Wednesday, October 2, 2019
Black Mustard (Brassica nigra) :: Botany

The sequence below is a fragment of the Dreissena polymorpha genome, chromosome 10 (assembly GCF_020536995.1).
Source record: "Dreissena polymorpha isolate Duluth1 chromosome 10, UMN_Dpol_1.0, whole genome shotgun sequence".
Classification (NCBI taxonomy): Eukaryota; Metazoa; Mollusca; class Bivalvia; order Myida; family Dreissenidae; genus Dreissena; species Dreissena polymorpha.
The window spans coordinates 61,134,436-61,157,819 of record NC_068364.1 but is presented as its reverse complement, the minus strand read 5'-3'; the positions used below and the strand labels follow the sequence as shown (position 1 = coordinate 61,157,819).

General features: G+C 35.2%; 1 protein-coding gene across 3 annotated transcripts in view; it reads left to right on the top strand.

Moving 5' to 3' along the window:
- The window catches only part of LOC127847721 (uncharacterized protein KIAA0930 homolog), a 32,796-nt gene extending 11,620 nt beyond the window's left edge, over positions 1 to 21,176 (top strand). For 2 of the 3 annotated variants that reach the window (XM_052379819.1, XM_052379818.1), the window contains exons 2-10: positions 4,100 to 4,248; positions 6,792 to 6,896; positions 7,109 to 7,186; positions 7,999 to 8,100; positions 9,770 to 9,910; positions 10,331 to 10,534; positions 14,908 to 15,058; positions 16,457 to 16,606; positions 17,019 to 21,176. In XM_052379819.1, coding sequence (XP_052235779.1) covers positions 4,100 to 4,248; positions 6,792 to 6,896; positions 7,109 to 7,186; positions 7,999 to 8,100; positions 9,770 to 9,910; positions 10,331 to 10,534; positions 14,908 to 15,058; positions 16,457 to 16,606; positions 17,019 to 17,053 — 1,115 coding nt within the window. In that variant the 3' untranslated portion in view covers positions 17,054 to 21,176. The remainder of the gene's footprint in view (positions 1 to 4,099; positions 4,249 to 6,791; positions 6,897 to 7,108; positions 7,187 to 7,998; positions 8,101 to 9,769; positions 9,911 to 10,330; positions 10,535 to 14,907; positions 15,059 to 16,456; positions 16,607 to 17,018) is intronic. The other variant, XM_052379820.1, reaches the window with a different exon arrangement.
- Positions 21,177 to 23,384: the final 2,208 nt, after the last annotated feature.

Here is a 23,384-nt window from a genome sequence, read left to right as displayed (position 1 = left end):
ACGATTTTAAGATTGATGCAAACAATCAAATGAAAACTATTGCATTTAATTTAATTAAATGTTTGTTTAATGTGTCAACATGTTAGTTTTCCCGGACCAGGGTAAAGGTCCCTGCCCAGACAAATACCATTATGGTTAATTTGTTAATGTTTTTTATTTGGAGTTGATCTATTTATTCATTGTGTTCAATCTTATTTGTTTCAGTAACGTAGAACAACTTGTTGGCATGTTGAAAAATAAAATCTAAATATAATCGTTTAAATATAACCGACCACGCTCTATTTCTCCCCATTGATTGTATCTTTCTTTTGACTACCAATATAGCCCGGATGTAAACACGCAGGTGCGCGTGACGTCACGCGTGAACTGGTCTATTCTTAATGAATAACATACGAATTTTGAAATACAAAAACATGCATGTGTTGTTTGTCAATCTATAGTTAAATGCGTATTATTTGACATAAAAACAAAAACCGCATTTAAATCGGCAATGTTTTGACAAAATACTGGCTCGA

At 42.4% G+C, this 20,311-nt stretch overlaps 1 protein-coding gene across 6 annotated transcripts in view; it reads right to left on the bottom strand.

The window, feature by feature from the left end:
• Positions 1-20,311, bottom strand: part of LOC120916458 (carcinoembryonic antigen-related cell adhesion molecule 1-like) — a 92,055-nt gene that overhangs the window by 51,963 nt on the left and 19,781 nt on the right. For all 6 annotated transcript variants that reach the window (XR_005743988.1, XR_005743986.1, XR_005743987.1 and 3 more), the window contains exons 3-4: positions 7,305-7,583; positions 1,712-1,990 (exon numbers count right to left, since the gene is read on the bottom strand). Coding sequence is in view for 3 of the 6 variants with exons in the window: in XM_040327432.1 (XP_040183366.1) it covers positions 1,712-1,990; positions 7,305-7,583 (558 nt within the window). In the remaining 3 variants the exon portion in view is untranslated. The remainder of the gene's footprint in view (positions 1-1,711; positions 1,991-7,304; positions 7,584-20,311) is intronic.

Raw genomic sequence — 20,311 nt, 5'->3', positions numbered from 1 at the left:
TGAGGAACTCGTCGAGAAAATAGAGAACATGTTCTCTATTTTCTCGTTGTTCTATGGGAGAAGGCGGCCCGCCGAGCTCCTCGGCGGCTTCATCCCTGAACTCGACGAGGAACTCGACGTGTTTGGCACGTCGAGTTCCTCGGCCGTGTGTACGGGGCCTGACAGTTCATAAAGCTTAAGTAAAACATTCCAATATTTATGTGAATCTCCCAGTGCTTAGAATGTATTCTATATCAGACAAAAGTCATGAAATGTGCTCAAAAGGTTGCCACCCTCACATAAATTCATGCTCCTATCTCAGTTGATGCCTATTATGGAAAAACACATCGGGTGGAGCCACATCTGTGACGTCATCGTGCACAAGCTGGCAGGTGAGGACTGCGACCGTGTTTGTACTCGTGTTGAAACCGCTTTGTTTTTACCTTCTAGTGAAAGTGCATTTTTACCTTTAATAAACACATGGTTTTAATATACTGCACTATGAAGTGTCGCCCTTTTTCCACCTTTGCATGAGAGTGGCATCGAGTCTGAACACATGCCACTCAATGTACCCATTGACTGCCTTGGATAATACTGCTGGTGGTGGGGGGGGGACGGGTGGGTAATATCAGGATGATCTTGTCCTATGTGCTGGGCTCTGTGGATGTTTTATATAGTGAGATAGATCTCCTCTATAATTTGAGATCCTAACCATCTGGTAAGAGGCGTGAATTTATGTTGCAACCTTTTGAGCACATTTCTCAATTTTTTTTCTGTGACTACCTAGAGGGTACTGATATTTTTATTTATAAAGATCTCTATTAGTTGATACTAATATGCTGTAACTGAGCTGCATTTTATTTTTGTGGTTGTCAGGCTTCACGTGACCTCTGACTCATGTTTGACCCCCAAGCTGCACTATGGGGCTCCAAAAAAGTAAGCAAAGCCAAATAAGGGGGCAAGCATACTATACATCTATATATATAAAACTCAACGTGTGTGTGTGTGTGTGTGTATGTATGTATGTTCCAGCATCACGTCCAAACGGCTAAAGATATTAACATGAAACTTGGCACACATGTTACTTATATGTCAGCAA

Black Mustard (Brassica nigra) The mustard plant has often been mentioned in the Bible, and most of us are familiar with Jesus' parable of the mustard seed. However, there is great debate as to what the "mustard" plant of Jesus' parable really was. Most modern commentators agree that it was the ordinary black mustard, Brassica nigra, but there are still a few who disagree. These others suggested that the mustard in the Bible could have been Salvadora persica, a shrub found in thickets around the Dead Sea, but authorities say that this plant did not grow where Jesus spoke his parables. Also Phytolacca decandra, the pokeberry, was theorized to be the "mustard tree". That too was discounted because it is now regarded as an American plant. One major argument against Brassica for the "mustard" of the Bible is based on the Biblical statements concerning its becoming a "tree", and "the fowls of the air lodged in the branches of it". Supporters of this argument claim that the mustard plant never becomes a great tree, and it would not be sturdy enough for birds to nest. In rebuttal, it has been pointed out that we must realize that much of the language in the Bible is figurative, and that indeed small sparrow-like birds perched temporarily on the branches of the mature mustard plant to feed on its seeds. Even today birds are very fond of mustard seed. Guatama Buddha also told a parable about the mustard seed, and in India, mustard is the symbol of reproductive generation. Mustard is a very interesting plant with a lot of history and many uses. It has both medicinal and culinary value useful to man in the past and present. Its many relatives are ever present in our daily lives as well. Black mustard is scientifically known as Brassica nigra. It is of the family Cruciferae. The plant is native of Europe and Asia; it has become naturalized in this country and has escaped from cultivation, so that it is often a troublesome weed. Therefore, it is often found on the roadside, in vacant lots, and especially in grain fields. There has been some success in the use of chemical herbicides in ridding grain fields of mustard. These include iron sulfate and sulfuric acid in the form of a spray. All grasses are resistant to this spray, but the young mustards are killed by it.